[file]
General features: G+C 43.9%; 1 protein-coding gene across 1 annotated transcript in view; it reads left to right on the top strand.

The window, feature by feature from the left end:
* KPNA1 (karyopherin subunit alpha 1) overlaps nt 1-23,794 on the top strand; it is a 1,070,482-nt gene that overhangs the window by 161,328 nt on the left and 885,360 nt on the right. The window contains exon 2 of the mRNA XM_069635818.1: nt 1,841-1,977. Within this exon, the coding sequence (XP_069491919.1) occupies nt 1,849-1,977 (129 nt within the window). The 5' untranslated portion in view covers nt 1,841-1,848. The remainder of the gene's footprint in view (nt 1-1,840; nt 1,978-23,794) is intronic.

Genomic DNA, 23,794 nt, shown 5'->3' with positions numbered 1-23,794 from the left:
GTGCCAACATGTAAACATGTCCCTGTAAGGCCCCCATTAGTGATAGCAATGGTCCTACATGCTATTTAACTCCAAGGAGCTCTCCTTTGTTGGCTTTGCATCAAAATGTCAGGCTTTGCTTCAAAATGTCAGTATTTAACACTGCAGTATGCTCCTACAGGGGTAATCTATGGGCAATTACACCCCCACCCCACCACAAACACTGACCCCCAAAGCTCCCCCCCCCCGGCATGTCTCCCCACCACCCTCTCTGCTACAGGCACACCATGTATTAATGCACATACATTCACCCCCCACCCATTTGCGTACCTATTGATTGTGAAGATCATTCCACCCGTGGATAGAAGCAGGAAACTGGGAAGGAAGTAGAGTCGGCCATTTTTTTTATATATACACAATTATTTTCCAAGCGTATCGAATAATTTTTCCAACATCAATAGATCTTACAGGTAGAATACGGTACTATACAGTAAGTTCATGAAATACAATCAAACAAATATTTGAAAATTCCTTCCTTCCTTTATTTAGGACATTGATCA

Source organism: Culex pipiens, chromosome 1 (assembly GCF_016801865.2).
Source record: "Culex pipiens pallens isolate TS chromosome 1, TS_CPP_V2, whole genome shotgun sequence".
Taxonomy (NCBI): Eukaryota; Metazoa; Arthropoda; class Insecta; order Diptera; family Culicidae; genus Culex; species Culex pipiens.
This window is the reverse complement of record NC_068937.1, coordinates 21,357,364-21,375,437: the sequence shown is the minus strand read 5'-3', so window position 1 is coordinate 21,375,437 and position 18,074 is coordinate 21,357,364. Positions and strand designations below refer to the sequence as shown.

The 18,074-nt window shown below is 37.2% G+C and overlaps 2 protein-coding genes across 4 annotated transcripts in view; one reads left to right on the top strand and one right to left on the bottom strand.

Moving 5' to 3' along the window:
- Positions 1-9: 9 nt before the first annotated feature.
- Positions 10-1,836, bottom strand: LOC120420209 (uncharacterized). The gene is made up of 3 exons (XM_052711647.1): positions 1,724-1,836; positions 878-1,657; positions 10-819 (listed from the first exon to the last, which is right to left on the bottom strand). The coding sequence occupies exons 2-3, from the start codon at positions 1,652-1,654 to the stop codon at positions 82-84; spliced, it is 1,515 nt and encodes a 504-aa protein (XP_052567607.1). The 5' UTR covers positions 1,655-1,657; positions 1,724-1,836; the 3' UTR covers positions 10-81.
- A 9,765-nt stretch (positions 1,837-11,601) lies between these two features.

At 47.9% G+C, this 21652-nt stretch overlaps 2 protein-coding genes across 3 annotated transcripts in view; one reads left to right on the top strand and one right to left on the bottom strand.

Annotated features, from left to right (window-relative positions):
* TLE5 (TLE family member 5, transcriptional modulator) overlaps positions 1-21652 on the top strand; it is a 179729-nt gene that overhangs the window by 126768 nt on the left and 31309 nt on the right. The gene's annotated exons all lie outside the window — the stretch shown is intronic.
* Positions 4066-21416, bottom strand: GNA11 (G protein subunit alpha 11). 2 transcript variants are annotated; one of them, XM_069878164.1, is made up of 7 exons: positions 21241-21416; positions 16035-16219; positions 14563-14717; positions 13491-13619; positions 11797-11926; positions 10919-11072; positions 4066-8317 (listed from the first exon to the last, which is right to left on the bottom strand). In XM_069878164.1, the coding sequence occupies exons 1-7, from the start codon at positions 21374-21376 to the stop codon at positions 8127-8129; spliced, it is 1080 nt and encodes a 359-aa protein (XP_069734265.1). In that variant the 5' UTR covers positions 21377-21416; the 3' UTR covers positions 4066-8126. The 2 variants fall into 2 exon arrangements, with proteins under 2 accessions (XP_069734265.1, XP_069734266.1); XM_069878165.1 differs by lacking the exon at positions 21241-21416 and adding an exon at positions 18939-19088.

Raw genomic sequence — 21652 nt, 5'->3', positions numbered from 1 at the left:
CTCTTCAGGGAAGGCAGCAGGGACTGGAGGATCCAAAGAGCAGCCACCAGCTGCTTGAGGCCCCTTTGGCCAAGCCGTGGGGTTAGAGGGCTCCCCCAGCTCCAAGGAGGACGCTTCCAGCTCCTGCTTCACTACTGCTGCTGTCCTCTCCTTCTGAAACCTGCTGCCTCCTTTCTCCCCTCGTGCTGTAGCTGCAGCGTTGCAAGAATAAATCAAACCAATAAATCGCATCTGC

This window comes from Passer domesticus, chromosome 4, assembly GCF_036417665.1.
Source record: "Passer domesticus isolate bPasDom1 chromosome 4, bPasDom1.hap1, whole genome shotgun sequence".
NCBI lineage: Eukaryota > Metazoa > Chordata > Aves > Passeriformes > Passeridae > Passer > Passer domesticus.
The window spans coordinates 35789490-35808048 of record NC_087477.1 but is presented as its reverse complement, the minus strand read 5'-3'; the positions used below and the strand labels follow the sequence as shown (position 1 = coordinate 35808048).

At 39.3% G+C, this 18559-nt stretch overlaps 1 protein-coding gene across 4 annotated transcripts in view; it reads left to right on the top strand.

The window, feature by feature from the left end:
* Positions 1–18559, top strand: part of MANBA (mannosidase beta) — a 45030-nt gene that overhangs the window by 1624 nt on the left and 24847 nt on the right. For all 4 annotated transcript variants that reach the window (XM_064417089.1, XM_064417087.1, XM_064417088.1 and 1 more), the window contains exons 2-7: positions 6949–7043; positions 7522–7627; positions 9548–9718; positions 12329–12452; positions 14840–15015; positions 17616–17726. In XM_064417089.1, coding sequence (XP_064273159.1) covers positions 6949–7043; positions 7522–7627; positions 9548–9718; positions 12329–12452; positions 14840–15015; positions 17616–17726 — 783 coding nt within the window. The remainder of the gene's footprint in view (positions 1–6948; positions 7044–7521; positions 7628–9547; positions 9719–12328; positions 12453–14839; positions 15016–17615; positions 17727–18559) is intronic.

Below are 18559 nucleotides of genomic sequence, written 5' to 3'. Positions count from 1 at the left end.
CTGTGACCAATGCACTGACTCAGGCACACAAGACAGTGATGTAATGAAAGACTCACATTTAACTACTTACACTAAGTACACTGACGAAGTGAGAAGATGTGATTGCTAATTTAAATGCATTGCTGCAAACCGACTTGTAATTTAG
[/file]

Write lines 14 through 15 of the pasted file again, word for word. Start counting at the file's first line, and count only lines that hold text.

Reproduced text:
- A 9,765-nt stretch (positions 1,837-11,601) lies between these two features.

At 47.9% G+C, this 21652-nt stretch overlaps 2 protein-coding genes across 3 annotated transcripts in view; one reads left to right on the top strand and one right to left on the bottom strand.